We had eight people sitting in the room and we just sat down and played the song through and that was the take. There’s a ruggedness and a looseness to the take that wasn’t there before. The solo was just me having fun and not thinking about it, and there’s a spot where I’m trying to hit a sextuplet sort of thing and I miss a note. Where I typically would want to fix that, Jay was like, “Leave that part there because it shows that it’s a live moment. If you replace it, you’d be taking the live essence out of it.” We went in and overdubbed some harmonies and stuff like that, but what you hear, including the lead vocal—that’s all one take.




“This instrument is a voice; it’s a way for me to sing because I was a shy kid,” says John Osborne. “I didn’t really want to sing, but I wanted to play guitar.” Photo by Ken Settle

So, having some friends there just made it come more alive?
TJ:
That’s what we were going for: trying to really get what we do live to translate on this record, and that’s what’s really hard. I think a lot of people struggle with that. We wanted that kind of energy that you would get watching us live, where you could feel like, “This is awesome, but at any second this could fall apart.” That was one of the things that we really tried to maintain there, on top of the fact that I’ve got to sing all these songs. So, trying to make some moments where John can just take off. I get to sing for three minutes, so let’s let him have three minutes where he can get the same, because you know, he does that through his hands.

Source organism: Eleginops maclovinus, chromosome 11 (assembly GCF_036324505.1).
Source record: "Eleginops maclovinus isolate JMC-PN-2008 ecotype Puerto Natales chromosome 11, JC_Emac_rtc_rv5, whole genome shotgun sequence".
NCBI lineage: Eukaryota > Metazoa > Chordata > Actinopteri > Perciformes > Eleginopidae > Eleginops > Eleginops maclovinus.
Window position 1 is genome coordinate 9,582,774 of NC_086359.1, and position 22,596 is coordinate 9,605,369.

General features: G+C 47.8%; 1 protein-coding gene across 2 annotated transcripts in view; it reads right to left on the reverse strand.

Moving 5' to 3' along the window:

John: I think a lot of current music is lacking spontaneity, because everything is so programmed and written up in a formula. So, we want to add at least some spontaneity to our show to make each live performance special. That’s what we wanted to capture with “Shoot Me Straight.”

“When you start learning all the styles, you hear them come together, and you realize that they all talk to each other. They just have a different accent.”—John Osborne

Let’s talk about guitar gear. Your last album was called Pawn Shop. Is that a thing on tour? Are you guys always searching for used gear?
John: Yeah, yeah, it is! Originally, we were pawning our instruments when we were younger, because we were broke and didn’t have any money. Now we just go into pawnshops to find stuff. Man, it’s not easy to find stuff anymore, though. It’s usually junk or everyone wants too much money for these damn instruments—even pawnshops.